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Appendix F Life Safety Code

A PROCEDURE FOR DETERMINING EVACUATION CAPABILITY

This Appendix is not a part of the requirements of this NFPA Code, but is included for information purposes only. The term "shall" in this Appendix is used to indicate that if one chooses to use the Appendix, then, within the system described, the item is mandatory.

Chapter 21 defines three levels of evacuation capabilities of the residents as a group (with staff assistance):

(a) prompt;

(b) slow; and

(c) impractical.

Chapter 21 also prescribes the fire safety protection requirements for each level of evacuation capability. This Appendix describes a method for determining evacuation capability.

Separate subsystems are provided for:

(a) Rating the evacuation capabilities of individual residents. (Step 1)

(b) Computing the relative level of evacuation difficulty faced by the occupants of a given facility. This includes rating the Promptness of Response for the staff, introducing an adjustment for number of floors, and calculating an Evacuation Difficulty Score.  Subsection 21-1.3 defines three evacuation capabilities levels in terms of evacuation difficulty scores.

Procedure for Determining Evacuation Capability

STEP 1 - For each resident, complete one copy of Worksheet F1, Worksheet for Rating Residents. Follow the instructions on the Worksheet. Use the Instruction Manual for Rating Residents for further guidance and for definitions of terms.

STEP 2 - For each facility complete one copy of Worksheet F-2, Worksheet for Calculating Evacuation Difficulty Score (E-Score). Follow the instructions on the Worksheet. Use the Instruction Manual for Calculating Evacuation Difficulty Score for further guidance and for definitions of terms.

STEP 3 - Determine evacuation difficulty using the E-Score from Step 2 and the criteria of 21-1.3.

Instruction Manual for Rating Residents (Worksheet F-1) base ratings on commonly observed examples of poor performance.

The Evacuation Difficulty Score has been designed to minimize speculation about how residents might perform in an actual fire emergency by basing ratings on already observed performance. Instead of speculating, raters who are not familiar enough with a resident to confidently provide ratings should consult with someone who has observed the resident on a daily basis.

Due to the stress of a real fire emergency, some residents are not likely to perform as well as they are capable of doing. Therefore, ratings based on commonly observed examples of poor performance provide the best readily available indication of behavior that may be degraded due to the unusually stressful conditions of an actual fire. All persons naturally tend to be less capable on some days, and the ratings should be based on examples of resident performance on a typically "bad" day.   Findings should not be based on rare instances of poor performance.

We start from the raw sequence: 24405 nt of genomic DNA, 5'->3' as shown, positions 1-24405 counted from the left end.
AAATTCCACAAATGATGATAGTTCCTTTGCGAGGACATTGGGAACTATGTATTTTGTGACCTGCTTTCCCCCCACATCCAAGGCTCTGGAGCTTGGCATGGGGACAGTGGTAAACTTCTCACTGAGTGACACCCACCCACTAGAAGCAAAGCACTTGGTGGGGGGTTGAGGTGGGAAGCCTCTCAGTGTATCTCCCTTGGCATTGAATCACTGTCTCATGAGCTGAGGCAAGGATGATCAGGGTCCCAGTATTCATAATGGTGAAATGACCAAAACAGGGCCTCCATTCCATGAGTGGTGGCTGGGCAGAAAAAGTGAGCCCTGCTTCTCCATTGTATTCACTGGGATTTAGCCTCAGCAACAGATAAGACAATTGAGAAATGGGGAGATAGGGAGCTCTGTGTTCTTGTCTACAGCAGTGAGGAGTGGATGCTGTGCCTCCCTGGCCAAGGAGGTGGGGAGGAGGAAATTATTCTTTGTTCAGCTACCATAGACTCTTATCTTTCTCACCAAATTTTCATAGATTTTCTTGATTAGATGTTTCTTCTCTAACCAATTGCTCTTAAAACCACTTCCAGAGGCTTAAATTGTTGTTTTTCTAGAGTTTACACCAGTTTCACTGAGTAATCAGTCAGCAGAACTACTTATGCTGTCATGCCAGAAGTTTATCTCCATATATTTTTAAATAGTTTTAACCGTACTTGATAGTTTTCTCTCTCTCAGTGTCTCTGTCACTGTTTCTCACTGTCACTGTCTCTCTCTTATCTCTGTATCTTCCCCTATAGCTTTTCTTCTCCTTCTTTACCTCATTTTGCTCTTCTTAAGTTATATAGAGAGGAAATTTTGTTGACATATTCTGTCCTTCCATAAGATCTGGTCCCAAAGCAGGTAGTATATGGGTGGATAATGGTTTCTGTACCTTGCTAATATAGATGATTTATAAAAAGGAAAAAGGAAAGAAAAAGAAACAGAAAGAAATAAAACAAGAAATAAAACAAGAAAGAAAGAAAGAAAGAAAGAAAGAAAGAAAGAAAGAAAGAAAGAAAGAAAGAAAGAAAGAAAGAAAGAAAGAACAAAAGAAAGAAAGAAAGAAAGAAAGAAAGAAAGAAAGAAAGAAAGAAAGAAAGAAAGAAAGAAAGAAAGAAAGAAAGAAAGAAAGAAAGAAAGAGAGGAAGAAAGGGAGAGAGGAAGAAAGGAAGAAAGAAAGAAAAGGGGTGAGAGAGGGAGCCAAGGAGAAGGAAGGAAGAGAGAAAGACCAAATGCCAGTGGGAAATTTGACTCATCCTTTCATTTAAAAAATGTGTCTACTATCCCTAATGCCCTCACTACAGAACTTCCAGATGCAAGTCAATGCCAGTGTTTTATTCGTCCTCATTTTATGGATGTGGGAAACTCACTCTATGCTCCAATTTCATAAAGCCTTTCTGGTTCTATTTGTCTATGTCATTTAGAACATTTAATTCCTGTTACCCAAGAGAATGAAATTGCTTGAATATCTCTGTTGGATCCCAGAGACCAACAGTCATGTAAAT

Risk Factors (refer to Worksheet F-1, side 2)

I.    Risk of Resistance - means that there is a reasonable possibility that, during an emergency evacuation, the resident may resist leaving the group home.   Unless there is specific evidence that resistance may occur, the resident should be rated as "minimal risk".

Specific evidence of resistance means that staff have been required to use some physical force in the past. However, an episode of resistance should not be counted if it resulted from a situation that was different enough from a real fire emergency so that the incident probably does not predict behavior in a real fire emergency. For example, an incident when a resident refused to leave his bedroom to visit his parents would probably not predict behavior in a real fire emergency and would not be counted as specific evidence.  Resistance may be active (for example, the resident may have struck a staff member or attempted to run away) or passive (for example, the resident may have "gone limp" or hid from staff members). Mere complaining or arguing is not considered resistance.

(a) Minimal Risk. This means that there is no specific evidence to suggest that the resident may resist an evacuation.

(b) Risk of Mild Resistance. This means that there is specific evidence that the resident may mildly resist leaving the group residence.  Examples of specific evidence that a resident should be rated in this category are as follows:

(1) The resident has mildly resisted instructions from staff. Further, the resistance was brief or easily overcome by one staff member, and occurred in a situation similar enough to a fire emergency to predict that the behavior could recur during a fire emergency, or

(2) The resident has hidden from the staff in a situation similar enough to a fire emergency to predict that the behavior could recur during a real fire emergency. However, once found, the resident offered no further resistance.

(c) Risk of Strong Resistance. This means that the resident may offer resistance that requires the full attention of one or more staff members.  Examples of specific evidence that suggest that a resident should be rated in this category are as follows:

(1) The resident has struggled vigorously in a situation similar enough to a fire emergency to predict that the behavior could recur during a fire emergency, or

(2) The resident has totally refused to cooperate in a situation that is similar enough to a fire emergency to predict that the behavior could recur during a real fire emergency, or

(3) The resident has hidden in a situation that is similar enough to a fire emergency to predict that the behavior could recur during a real fire emergency. Moreover, once found, the resident continued to offer resistance.

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